The Semester in Belize courses provide a balance of classroom and field instruction. Examples of field classes include:
ProBelize Semester Courses and Credits
- Study at an island facility privately owned by the University of Belize and explore first hand the interaction and interconnectedness among marine organisms and their physical environment
- Explore the relationships of humans and the biologically rich ecosystem of the Central American tropics while visiting sites such as the Five Blues Lake
- Study tourism and society while visiting ancient Mayan sites and other attractions
- Field trip to Belize City to acquaint students with important historical sites and monuments in the old capital and tourist museum
- Visit the national archives for research on Belizean history
COURSES & CREDITS
Semester in Belize students select five classes from the list below and are enrolled in the core curriculum for 15 credits. The University of Belize accredits the program and provides transcripts upon successful completion. The University of Belize is a member of COBEC (Consortium for Belize Educational Cooperation) a consortium of 17 US schools who recognize UB credits. ProBelize offers the following curriculum:
This course explores the interaction and interconnectedness among marine organisms and their physical environment. Emphasis is placed on exploring the physical, chemical, and biological aspects of nutrient cycles and energy flows within inter-tidal, sub-tidal, and deep ocean environments and the influence of human activities within marine ecosystems.
Starting with a general introduction as to how Earth and the world works, an examination of human induced impacts and the various perspectives and approaches to conservation and sustainable development is presented, with emphasis on Latin America, the Caribbean and Belize. Major biophysical and socioeconomic factors that affect tropical conservation and development efforts are reviewed. Students are encouraged to become proactive participants in environmental and conservation efforts.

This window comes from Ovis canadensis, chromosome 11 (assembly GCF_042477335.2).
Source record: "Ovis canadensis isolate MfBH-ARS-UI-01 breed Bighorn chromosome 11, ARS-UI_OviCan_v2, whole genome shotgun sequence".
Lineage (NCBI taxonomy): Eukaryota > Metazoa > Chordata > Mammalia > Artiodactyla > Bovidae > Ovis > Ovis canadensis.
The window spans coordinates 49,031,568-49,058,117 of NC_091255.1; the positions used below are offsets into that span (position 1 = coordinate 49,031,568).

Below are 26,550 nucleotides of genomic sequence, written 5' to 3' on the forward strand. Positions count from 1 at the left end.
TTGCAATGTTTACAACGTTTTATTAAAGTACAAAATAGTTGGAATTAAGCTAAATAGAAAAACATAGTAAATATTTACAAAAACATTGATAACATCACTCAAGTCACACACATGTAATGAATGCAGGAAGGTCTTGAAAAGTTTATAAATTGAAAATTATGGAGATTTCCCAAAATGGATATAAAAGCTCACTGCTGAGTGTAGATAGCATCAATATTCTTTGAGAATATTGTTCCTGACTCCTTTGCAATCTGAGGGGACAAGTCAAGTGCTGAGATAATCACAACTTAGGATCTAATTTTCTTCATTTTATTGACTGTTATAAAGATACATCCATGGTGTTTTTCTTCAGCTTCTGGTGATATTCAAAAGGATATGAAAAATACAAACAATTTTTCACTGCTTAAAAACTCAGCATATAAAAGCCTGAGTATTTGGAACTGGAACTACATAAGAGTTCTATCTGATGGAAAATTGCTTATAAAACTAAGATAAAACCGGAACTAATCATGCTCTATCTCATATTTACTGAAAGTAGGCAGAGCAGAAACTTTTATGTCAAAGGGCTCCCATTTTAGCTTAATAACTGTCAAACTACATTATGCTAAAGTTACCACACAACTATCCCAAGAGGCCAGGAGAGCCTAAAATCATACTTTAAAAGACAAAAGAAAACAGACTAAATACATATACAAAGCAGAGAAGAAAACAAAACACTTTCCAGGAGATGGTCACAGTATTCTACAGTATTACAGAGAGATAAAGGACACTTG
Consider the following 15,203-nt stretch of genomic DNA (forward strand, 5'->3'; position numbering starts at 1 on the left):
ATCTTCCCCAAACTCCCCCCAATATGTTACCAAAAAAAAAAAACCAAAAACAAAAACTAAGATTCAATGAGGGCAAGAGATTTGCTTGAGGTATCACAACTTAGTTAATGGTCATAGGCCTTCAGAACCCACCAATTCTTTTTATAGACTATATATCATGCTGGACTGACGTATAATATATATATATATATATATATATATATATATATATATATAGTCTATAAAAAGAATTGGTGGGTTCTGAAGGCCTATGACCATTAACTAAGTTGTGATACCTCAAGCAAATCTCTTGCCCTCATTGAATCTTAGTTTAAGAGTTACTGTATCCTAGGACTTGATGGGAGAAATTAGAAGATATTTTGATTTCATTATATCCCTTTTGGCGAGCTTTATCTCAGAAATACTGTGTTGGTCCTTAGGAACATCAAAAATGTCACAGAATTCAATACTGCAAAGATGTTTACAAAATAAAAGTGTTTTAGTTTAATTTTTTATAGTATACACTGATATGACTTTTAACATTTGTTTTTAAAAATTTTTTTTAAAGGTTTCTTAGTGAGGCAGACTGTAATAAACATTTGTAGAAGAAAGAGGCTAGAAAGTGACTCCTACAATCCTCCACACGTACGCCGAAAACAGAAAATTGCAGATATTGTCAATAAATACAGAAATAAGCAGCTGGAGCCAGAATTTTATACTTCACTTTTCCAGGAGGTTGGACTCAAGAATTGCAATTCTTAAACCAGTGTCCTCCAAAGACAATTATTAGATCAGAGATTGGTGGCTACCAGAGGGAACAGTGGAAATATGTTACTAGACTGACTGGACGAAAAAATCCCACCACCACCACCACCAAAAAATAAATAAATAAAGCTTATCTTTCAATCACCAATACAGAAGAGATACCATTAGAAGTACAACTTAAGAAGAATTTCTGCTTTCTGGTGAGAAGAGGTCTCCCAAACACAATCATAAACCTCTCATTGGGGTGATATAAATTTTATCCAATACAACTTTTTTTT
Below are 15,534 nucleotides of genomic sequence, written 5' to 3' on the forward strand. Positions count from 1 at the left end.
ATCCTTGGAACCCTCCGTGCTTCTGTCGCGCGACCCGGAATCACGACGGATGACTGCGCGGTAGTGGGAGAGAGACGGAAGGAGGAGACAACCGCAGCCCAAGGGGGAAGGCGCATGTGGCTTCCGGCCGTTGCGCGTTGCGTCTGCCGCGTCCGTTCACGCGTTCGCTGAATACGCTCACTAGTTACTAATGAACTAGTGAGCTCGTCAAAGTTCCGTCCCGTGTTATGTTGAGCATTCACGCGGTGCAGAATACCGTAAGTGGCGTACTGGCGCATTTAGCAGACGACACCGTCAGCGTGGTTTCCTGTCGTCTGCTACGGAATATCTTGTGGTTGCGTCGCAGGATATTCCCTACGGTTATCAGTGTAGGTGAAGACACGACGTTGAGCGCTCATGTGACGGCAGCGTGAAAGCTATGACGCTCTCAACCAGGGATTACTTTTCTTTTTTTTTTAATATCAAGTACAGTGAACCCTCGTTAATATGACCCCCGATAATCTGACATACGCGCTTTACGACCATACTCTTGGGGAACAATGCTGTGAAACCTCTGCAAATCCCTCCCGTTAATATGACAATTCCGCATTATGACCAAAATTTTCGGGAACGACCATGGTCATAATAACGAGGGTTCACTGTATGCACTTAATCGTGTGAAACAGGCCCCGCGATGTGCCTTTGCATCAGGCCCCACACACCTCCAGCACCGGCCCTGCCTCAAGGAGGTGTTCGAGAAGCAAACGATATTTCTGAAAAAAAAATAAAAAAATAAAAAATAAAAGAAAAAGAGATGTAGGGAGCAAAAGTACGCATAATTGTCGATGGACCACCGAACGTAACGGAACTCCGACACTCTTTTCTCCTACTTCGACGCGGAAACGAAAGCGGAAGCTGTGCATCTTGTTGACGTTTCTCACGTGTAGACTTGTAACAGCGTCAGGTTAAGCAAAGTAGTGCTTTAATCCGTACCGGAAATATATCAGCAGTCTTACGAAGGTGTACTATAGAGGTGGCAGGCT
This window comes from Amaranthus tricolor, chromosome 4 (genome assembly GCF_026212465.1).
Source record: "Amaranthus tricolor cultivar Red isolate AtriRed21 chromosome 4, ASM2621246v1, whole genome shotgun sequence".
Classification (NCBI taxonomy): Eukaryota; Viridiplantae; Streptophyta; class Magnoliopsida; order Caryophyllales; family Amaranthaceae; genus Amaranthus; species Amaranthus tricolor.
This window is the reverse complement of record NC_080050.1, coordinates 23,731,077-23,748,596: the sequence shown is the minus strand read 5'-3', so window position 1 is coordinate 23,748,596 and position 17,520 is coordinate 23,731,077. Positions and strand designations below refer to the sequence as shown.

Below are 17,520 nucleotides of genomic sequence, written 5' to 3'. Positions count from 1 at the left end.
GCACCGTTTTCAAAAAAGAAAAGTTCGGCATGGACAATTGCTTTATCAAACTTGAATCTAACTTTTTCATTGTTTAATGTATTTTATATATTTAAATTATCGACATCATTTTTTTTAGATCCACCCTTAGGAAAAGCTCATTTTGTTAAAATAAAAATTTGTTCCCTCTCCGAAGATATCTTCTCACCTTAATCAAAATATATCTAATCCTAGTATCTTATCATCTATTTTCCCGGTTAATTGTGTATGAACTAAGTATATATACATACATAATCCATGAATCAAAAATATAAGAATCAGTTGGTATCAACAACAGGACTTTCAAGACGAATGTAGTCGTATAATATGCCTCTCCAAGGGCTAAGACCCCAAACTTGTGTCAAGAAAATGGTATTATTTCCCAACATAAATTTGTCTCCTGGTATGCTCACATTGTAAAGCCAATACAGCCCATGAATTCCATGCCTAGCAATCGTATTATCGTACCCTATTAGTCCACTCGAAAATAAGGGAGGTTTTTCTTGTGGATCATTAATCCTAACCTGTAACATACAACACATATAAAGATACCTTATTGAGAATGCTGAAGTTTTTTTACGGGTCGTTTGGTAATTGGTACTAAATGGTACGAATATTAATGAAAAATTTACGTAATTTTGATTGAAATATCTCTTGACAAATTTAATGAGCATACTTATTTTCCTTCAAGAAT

ENVIRONMENTAL CONSERVATION AND DEVELOPMENT
The course surveys Belizean history in a continuum - from circa 2000 B.C. to the present. The course is designed to adopt a thematic and topical approach covering social, cultural, economic, and political aspects of Belizean society. Students are introduced to the subject of cause, process, effect, and change in Belizean history dating back to the pre-Columbian periods. The course offers students the opportunity to understand concepts such as domination, resistance, politics of nationalism and independence and the forces of globalization.
This course exposes students to a selection of Caribbean poets, playwrights, and authors. The themes discussed in the literary works focus on issues prevalent to both the colonial and post-colonial Caribbean. It provides an opportunity for in-depth analysis of not only ignorance, poverty, and discrimination but also ambition, determination, and success among the people of the Caribbean
This course gives a general introduction to sociological perspectives, issues, and concepts in order to encourage a better understanding of society and its changes. It also focuses on, and provides insights into Belizean social issues and concerns, using the application of sociological knowledge to arrive at possible solutions. Students work to define central concepts in the sociological perspective, analyze contemporary social situations through the use of these perspectives, and then assess the influences of the major institutions on social relationships and behavior.
INTRODUCTION TO SOCIOLOGY
The Spanish language course is geared towards complete beginners as well as those who may have had some prior exposure to the language but whose knowledge is solely passive and therefore feel they cannot speak or write. It provides students with basic competency in Spanish by using a communicative approach to practice speaking and writing skills.
Completion of one year of university studies
Good academic standing at your home university
A positive attitude and a will to help
Semester Credits: 15
Total class hours: 210
Project hours: 56
Average class hours per credit: 14
Accreditation: University of Belize (UB)
Language of Instruction: English
Please meet with your study abroad advisor prior to the program to ensure credits transfer appropriately.